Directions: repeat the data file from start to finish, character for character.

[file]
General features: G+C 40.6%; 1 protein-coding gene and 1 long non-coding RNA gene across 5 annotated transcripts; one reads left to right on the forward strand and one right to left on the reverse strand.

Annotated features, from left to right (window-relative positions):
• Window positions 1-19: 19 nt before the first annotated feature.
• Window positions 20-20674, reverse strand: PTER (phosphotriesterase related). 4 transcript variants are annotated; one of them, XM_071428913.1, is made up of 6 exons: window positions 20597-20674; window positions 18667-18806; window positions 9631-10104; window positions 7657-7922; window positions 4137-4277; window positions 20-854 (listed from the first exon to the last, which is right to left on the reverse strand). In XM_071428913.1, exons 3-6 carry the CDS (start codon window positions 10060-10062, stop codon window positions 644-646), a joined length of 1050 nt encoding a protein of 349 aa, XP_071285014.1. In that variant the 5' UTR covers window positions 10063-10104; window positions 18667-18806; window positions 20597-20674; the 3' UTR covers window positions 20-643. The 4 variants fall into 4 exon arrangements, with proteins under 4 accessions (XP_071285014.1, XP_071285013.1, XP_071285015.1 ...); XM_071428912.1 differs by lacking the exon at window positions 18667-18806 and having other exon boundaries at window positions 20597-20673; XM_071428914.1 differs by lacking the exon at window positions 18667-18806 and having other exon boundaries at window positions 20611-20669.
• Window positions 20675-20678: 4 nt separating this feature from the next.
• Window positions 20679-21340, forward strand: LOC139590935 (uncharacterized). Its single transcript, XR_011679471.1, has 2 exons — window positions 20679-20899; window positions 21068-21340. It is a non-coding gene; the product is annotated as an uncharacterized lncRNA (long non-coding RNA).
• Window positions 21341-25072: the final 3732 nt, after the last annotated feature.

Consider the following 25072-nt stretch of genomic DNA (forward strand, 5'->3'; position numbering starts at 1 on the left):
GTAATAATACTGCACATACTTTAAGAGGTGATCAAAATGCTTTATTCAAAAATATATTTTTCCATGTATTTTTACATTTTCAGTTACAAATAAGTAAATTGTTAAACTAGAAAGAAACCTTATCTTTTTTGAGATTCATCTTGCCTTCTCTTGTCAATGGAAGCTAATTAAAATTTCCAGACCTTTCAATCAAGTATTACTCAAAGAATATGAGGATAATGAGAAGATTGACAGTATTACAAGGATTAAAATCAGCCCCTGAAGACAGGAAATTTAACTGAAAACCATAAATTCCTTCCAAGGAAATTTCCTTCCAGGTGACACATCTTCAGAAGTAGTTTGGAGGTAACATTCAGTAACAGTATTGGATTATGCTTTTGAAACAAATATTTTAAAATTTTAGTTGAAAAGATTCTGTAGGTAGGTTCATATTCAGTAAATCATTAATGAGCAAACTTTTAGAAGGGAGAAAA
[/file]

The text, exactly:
General features: G+C 40.6%; 1 protein-coding gene and 1 long non-coding RNA gene across 5 annotated transcripts; one reads left to right on the forward strand and one right to left on the reverse strand.

Annotated features, from left to right (window-relative positions):
• Window positions 1-19: 19 nt before the first annotated feature.
• Window positions 20-20674, reverse strand: PTER (phosphotriesterase related). 4 transcript variants are annotated; one of them, XM_071428913.1, is made up of 6 exons: window positions 20597-20674; window positions 18667-18806; window positions 9631-10104; window positions 7657-7922; window positions 4137-4277; window positions 20-854 (listed from the first exon to the last, which is right to left on the reverse strand). In XM_071428913.1, exons 3-6 carry the CDS (start codon window positions 10060-10062, stop codon window positions 644-646), a joined length of 1050 nt encoding a protein of 349 aa, XP_071285014.1. In that variant the 5' UTR covers window positions 10063-10104; window positions 18667-18806; window positions 20597-20674; the 3' UTR covers window positions 20-643. The 4 variants fall into 4 exon arrangements, with proteins under 4 accessions (XP_071285014.1, XP_071285013.1, XP_071285015.1 ...); XM_071428912.1 differs by lacking the exon at window positions 18667-18806 and having other exon boundaries at window positions 20597-20673; XM_071428914.1 differs by lacking the exon at window positions 18667-18806 and having other exon boundaries at window positions 20611-20669.
• Window positions 20675-20678: 4 nt separating this feature from the next.
• Window positions 20679-21340, forward strand: LOC139590935 (uncharacterized). Its single transcript, XR_011679471.1, has 2 exons — window positions 20679-20899; window positions 21068-21340. It is a non-coding gene; the product is annotated as an uncharacterized lncRNA (long non-coding RNA).
• Window positions 21341-25072: the final 3732 nt, after the last annotated feature.

Consider the following 25072-nt stretch of genomic DNA (forward strand, 5'->3'; position numbering starts at 1 on the left):
GTAATAATACTGCACATACTTTAAGAGGTGATCAAAATGCTTTATTCAAAAATATATTTTTCCATGTATTTTTACATTTTCAGTTACAAATAAGTAAATTGTTAAACTAGAAAGAAACCTTATCTTTTTTGAGATTCATCTTGCCTTCTCTTGTCAATGGAAGCTAATTAAAATTTCCAGACCTTTCAATCAAGTATTACTCAAAGAATATGAGGATAATGAGAAGATTGACAGTATTACAAGGATTAAAATCAGCCCCTGAAGACAGGAAATTTAACTGAAAACCATAAATTCCTTCCAAGGAAATTTCCTTCCAGGTGACACATCTTCAGAAGTAGTTTGGAGGTAACATTCAGTAACAGTATTGGATTATGCTTTTGAAACAAATATTTTAAAATTTTAGTTGAAAAGATTCTGTAGGTAGGTTCATATTCAGTAAATCATTAATGAGCAAACTTTTAGAAGGGAGAAAA